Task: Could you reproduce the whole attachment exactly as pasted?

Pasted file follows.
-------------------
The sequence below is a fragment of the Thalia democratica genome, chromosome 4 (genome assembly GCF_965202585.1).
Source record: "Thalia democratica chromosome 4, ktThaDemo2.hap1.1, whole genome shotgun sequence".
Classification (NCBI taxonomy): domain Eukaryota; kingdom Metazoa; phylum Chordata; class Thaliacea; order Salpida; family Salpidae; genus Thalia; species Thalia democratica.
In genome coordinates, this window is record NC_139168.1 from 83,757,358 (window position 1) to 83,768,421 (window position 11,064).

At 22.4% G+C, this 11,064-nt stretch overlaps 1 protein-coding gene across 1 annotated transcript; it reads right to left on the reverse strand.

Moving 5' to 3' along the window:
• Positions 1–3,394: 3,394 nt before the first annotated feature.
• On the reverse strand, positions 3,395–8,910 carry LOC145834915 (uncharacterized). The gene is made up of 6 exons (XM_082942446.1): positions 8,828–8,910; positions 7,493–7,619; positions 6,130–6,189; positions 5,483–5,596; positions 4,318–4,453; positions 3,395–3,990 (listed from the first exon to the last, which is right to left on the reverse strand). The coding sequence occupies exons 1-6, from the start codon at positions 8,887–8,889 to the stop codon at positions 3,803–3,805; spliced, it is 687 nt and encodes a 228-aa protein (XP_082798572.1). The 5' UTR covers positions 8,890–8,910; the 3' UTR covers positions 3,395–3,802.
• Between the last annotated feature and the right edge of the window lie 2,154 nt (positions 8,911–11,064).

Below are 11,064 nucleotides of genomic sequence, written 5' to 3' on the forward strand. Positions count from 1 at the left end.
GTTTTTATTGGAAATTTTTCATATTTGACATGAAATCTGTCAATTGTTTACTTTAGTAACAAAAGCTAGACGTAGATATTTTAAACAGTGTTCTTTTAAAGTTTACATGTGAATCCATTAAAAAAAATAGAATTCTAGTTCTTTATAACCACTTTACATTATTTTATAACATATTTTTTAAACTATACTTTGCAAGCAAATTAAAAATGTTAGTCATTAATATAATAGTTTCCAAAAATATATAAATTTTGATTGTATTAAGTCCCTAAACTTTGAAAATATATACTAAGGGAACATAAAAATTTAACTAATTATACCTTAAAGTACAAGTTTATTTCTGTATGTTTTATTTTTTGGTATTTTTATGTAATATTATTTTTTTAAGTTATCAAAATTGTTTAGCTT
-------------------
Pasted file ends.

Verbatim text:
The sequence below is a fragment of the Thalia democratica genome, chromosome 4 (genome assembly GCF_965202585.1).
Source record: "Thalia democratica chromosome 4, ktThaDemo2.hap1.1, whole genome shotgun sequence".
Classification (NCBI taxonomy): domain Eukaryota; kingdom Metazoa; phylum Chordata; class Thaliacea; order Salpida; family Salpidae; genus Thalia; species Thalia democratica.
In genome coordinates, this window is record NC_139168.1 from 83,757,358 (window position 1) to 83,768,421 (window position 11,064).

At 22.4% G+C, this 11,064-nt stretch overlaps 1 protein-coding gene across 1 annotated transcript; it reads right to left on the reverse strand.

Moving 5' to 3' along the window:
• Positions 1–3,394: 3,394 nt before the first annotated feature.
• On the reverse strand, positions 3,395–8,910 carry LOC145834915 (uncharacterized). The gene is made up of 6 exons (XM_082942446.1): positions 8,828–8,910; positions 7,493–7,619; positions 6,130–6,189; positions 5,483–5,596; positions 4,318–4,453; positions 3,395–3,990 (listed from the first exon to the last, which is right to left on the reverse strand). The coding sequence occupies exons 1-6, from the start codon at positions 8,887–8,889 to the stop codon at positions 3,803–3,805; spliced, it is 687 nt and encodes a 228-aa protein (XP_082798572.1). The 5' UTR covers positions 8,890–8,910; the 3' UTR covers positions 3,395–3,802.
• Between the last annotated feature and the right edge of the window lie 2,154 nt (positions 8,911–11,064).

Below are 11,064 nucleotides of genomic sequence, written 5' to 3' on the forward strand. Positions count from 1 at the left end.
GTTTTTATTGGAAATTTTTCATATTTGACATGAAATCTGTCAATTGTTTACTTTAGTAACAAAAGCTAGACGTAGATATTTTAAACAGTGTTCTTTTAAAGTTTACATGTGAATCCATTAAAAAAAATAGAATTCTAGTTCTTTATAACCACTTTACATTATTTTATAACATATTTTTTAAACTATACTTTGCAAGCAAATTAAAAATGTTAGTCATTAATATAATAGTTTCCAAAAATATATAAATTTTGATTGTATTAAGTCCCTAAACTTTGAAAATATATACTAAGGGAACATAAAAATTTAACTAATTATACCTTAAAGTACAAGTTTATTTCTGTATGTTTTATTTTTTGGTATTTTTATGTAATATTATTTTTTTAAGTTATCAAAATTGTTTAGCTT